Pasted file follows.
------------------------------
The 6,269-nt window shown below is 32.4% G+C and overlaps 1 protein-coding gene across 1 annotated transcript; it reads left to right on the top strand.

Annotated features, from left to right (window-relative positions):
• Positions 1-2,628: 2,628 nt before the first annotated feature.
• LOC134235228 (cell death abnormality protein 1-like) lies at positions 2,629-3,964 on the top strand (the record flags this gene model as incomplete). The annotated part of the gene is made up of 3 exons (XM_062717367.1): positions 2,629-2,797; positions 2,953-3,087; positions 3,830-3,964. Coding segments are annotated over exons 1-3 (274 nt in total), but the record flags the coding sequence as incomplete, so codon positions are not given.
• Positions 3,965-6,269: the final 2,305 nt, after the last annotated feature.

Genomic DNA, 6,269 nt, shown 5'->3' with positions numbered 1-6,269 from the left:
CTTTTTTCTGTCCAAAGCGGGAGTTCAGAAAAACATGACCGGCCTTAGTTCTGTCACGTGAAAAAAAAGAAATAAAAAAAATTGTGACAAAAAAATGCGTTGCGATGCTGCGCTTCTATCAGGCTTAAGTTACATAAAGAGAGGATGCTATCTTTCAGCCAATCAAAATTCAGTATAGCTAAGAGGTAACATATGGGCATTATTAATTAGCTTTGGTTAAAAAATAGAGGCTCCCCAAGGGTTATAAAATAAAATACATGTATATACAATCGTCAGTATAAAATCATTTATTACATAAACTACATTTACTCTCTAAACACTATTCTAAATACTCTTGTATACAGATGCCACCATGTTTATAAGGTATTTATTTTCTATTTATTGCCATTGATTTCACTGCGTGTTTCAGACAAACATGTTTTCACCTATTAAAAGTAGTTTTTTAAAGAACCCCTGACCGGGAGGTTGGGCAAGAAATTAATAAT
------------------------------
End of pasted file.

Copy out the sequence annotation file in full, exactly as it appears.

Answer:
The 6,269-nt window shown below is 32.4% G+C and overlaps 1 protein-coding gene across 1 annotated transcript; it reads left to right on the top strand.

Annotated features, from left to right (window-relative positions):
• Positions 1-2,628: 2,628 nt before the first annotated feature.
• LOC134235228 (cell death abnormality protein 1-like) lies at positions 2,629-3,964 on the top strand (the record flags this gene model as incomplete). The annotated part of the gene is made up of 3 exons (XM_062717367.1): positions 2,629-2,797; positions 2,953-3,087; positions 3,830-3,964. Coding segments are annotated over exons 1-3 (274 nt in total), but the record flags the coding sequence as incomplete, so codon positions are not given.
• Positions 3,965-6,269: the final 2,305 nt, after the last annotated feature.

Genomic DNA, 6,269 nt, shown 5'->3' with positions numbered 1-6,269 from the left:
CTTTTTTCTGTCCAAAGCGGGAGTTCAGAAAAACATGACCGGCCTTAGTTCTGTCACGTGAAAAAAAAGAAATAAAAAAAATTGTGACAAAAAAATGCGTTGCGATGCTGCGCTTCTATCAGGCTTAAGTTACATAAAGAGAGGATGCTATCTTTCAGCCAATCAAAATTCAGTATAGCTAAGAGGTAACATATGGGCATTATTAATTAGCTTTGGTTAAAAAATAGAGGCTCCCCAAGGGTTATAAAATAAAATACATGTATATACAATCGTCAGTATAAAATCATTTATTACATAAACTACATTTACTCTCTAAACACTATTCTAAATACTCTTGTATACAGATGCCACCATGTTTATAAGGTATTTATTTTCTATTTATTGCCATTGATTTCACTGCGTGTTTCAGACAAACATGTTTTCACCTATTAAAAGTAGTTTTTTAAAGAACCCCTGACCGGGAGGTTGGGCAAGAAATTAATAAT